20. The implant system as claimed in claim 18, wherein the support elements each have a cylindrical configuration such that a planar end surface of each of the support elements engages the concave surface.
Description
CROSS-REFERENCE TO RELATED APPLICATION

This application is the U.S. national phase of PCT Appln. No. PCT/EP2010/052750 filed Mar. 4, 2010 which claims priority to German application DE 10 2009 011 648.6 filed Mar. 4, 2009, the disclosure of which is incorporated in its entirety by reference herein.

The invention relates to an implant system comprising a concave spherical-segment-shaped socket part and a corresponding convex spherical-segment-shaped joint part, wherein the joint part rests in the socket part, in accordance with the combination of features as per claim 1.

Many possible material combinations are known in the field of prostheses. The origin of implant technology can be seen in the use of implant-grade steel, a material that is still used even today. In recent times, however, attempts have also been made to produce implants that consist, for example, of a combination of metal (e.g. implant-grade steel or titanium) and of ceramic.

By way of example, reference is made here to German Utility Model DE 203 20 454 U1. The latter document discloses an arrangement of components for a prosthesis, in particular for an intervertebral disk prosthesis for the cervical spine, which arrangement comprises two basic components with attached slide surfaces. The basic components preferably consist of polyether ether ketone and the slide surfaces, for example, of a Co—Cr alloy. Since polyether ether ketone has a modulus of elasticity similar to that of cortical bone, this material is particularly suitable, in view of its good elasticity features, for the connection surfaces between the implantable prosthesis and the exposed bone. In order to be able to achieve fusion of the bone onto the PEEK material, however, the material must undergo special treatment. The Co—Cr alloy used in the slide surfaces was employed because of the good slide properties and, at the same time, because of the low abrasion of the material.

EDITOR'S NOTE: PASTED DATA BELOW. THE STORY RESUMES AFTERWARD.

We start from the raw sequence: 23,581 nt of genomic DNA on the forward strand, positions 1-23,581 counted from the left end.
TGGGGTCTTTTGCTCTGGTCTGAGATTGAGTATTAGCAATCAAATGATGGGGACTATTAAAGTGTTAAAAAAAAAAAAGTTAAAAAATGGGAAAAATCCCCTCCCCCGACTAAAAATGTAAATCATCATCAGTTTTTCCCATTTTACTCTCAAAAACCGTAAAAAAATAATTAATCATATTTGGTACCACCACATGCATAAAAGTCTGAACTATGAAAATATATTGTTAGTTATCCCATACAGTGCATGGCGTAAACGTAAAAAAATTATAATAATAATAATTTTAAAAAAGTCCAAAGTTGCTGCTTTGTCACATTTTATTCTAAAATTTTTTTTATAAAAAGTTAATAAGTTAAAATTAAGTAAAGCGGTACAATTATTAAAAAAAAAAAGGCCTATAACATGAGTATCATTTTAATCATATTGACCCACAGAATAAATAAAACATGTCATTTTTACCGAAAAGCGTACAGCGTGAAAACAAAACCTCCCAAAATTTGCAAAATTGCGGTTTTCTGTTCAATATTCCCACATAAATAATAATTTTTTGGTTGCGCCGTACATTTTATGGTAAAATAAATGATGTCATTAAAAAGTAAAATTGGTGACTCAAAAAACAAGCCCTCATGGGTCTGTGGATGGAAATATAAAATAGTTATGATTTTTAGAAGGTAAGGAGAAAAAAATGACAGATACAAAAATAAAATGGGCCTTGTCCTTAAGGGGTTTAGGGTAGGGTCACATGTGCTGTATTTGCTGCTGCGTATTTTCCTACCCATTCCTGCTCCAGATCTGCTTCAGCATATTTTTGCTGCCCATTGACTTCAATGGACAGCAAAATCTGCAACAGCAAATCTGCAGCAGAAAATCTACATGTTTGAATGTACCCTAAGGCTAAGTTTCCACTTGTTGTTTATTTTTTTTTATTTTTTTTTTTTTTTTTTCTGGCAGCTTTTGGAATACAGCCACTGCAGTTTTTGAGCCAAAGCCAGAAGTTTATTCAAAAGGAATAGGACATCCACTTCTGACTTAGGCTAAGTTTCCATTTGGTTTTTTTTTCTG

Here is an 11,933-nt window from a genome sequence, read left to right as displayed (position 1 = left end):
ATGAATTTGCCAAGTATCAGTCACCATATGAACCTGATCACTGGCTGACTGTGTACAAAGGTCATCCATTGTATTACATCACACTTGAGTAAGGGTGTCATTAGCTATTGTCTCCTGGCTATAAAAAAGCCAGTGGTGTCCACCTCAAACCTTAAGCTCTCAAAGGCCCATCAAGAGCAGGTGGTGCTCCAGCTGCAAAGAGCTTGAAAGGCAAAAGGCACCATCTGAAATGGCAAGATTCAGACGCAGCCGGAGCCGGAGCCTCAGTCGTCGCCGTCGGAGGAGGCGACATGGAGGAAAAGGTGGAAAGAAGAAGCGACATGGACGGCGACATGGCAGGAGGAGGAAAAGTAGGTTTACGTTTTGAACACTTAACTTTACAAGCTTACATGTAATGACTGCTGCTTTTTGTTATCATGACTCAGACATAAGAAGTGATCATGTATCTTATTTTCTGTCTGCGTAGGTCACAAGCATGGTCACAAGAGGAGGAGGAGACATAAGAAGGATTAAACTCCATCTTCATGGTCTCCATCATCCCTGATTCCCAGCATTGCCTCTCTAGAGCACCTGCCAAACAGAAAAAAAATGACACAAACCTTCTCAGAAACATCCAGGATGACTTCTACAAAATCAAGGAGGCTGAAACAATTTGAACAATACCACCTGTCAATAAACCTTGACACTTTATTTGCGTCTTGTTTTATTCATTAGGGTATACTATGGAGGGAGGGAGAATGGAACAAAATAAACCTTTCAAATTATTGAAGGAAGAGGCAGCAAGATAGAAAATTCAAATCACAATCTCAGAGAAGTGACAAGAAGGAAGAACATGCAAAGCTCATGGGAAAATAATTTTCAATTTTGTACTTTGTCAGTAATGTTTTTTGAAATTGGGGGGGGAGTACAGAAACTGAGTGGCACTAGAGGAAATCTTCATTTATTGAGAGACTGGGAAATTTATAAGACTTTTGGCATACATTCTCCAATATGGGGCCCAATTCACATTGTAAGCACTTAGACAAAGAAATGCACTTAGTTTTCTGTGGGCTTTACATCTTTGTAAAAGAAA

DE 601 07 818 T2 uses a further combination of materials. This intervertebral disk prosthesis for the cervical spine consists primarily of a first plate and second plate, which plates are designed to be secured to adjacent cervical vertebrae. Moreover, a spherical joint is provided, which is arranged between the two plates lying secured one above the other, and the spherical joint consists of a spherical cap that cooperates with a spherical cup. The plates can advantageously be made of titanium, and the contact surfaces with the vertebral plates of the vertebrae are coated, for example, with hydroxyapatite or titanium with surface action in order to improve the anchoring between the prosthesis and the adjacent bones. The spherical joint can in turn have another material combination. The spherical cup can be made, for example, of zirconium oxide, and the corresponding spherical cap of aluminum oxide.